After been convicted of illegally funding a Palestinian militant group, Spanish aid worker Juana Rashmawi, was convicted by an military court to 13 months in prison.
The military said Rashmawi, 63, had confessed to her role as a “fundraiser for the Popular Front for the Liberation of Palestine,” a group blamed for previous attacks on Israelis, a claim she rejected via her lawyer.
The court confirmed the sentence requested by prosecutors as part of a plea agreement last week that also required Rashmawi to pay a 50,000 shekel ($16,000) fine.
Her lawyer, Avigdor Feldman, told AFP that Rashmawi could be released within two weeks based on time served.
“She has been under arrest since April and there is a chance she could be released within two weeks if the parole committee reduces her sentence by a third,” Feldman said.
Born in Madrid and married to a Palestinian man, Rashmawi had been working for a Palestinian group, the Union of Health Work Committees.
Israel said the group funneled European donations to the PFLP. Last year Israel banned the health organization in the occupied West Bank.
Feldman told reporters at Ofer military court that Rashmawi “had no idea this money was brought to the PFLP.”
“We decided to admit in a plea that says clearly that she did not know about the passing of money to PFLP but ‘suspected’ that the health organization has a connection with the PFLP,” he told AFP.
He added that this agreement was intended to spare her a long trial, especially in light of a possible early release.
Rashmawi was first detained in April. Her daughter Maria Rashmawi told reporters the sentencing was “important because the uncertainty of the last months led to a lot of anguish and it was very hard to bear.”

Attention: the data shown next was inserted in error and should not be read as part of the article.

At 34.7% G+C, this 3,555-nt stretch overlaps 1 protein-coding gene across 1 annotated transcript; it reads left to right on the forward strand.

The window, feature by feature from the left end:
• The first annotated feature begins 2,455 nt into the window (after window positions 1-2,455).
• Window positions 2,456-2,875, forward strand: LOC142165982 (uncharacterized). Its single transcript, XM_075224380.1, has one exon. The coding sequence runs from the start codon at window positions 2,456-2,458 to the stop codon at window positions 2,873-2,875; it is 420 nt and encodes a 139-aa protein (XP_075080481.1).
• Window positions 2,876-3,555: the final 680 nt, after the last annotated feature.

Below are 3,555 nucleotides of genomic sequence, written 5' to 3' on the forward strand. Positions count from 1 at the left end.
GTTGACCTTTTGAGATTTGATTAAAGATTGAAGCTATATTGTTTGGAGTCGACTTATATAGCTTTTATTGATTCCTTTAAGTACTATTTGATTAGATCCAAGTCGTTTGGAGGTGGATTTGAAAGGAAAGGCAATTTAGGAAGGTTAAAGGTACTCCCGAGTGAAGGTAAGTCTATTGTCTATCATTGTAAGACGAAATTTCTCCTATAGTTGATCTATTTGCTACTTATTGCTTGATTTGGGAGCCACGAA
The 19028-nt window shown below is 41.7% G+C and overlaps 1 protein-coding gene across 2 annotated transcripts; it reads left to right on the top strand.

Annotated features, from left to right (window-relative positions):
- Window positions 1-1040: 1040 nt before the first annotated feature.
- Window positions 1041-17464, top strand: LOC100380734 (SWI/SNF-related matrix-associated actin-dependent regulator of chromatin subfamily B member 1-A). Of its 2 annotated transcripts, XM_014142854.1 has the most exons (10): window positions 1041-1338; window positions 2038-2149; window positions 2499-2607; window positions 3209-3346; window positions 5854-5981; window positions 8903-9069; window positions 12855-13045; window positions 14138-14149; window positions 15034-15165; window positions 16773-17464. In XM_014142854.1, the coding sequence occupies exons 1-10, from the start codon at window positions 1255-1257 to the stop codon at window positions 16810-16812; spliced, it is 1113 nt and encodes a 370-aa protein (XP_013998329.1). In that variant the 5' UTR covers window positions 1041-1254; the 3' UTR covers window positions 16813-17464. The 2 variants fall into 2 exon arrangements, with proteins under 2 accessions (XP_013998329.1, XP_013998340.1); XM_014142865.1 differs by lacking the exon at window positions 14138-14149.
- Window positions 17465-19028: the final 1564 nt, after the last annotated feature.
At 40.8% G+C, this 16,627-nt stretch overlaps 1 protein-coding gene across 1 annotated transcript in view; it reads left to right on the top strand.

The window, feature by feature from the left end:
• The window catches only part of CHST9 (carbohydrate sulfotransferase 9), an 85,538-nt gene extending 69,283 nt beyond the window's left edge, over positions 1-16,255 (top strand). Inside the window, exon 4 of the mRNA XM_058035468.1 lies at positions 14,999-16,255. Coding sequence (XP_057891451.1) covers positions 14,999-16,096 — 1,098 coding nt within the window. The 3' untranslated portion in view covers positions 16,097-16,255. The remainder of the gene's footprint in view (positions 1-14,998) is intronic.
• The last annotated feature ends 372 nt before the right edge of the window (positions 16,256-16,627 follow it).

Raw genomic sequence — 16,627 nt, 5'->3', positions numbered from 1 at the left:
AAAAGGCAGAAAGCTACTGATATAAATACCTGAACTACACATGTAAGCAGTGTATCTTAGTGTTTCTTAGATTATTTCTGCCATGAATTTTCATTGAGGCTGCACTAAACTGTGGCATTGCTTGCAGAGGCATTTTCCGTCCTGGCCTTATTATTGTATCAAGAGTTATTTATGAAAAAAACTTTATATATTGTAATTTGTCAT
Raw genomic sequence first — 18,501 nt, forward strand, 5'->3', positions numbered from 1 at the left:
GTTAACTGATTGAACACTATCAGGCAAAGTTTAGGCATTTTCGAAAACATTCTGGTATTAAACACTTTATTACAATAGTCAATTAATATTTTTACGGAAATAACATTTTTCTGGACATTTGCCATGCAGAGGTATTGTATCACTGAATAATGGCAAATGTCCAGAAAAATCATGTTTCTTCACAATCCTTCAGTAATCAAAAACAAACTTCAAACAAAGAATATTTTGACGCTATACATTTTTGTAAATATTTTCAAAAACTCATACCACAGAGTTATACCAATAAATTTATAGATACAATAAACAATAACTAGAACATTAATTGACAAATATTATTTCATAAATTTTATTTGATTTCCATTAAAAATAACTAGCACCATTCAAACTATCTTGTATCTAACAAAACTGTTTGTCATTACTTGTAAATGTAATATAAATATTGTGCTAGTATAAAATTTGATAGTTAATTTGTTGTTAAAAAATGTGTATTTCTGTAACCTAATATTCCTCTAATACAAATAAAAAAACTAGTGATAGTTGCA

The sentencing came weeks after Israel outlawed six prominent Palestinian civil society groups, alleging they were also fronts for the PFLP — which the groups denied.
The groups are Addameer, Al-Haq, Bisan Center for Research and Development, Defense for Children International-Palestine, the Union of Agricultural Work Committees and the Union of Palestinian Women’s Committees.
European donors who support the banned groups and the United Nations have asked to see concrete evidence from Israel supporting the ban.
Israeli officials said Rashmawi’s conviction proved their accusations against the other six groups were correct.
Foreign Minister Yair Lapid has called Rashmawi’s “admission of guilt” proof of Israel’s claims that the groups served as conduits for PFLP funds.
He has urged the international community to “prevent terrorist organizations from using the veneer of civilian cover.”
Feldman rejected the description and said he would demand a clarification from Israeli officials.
“She did not collect money for the PFLP,” he told reporters. “She has no connections with the six organizations that were outlawed.”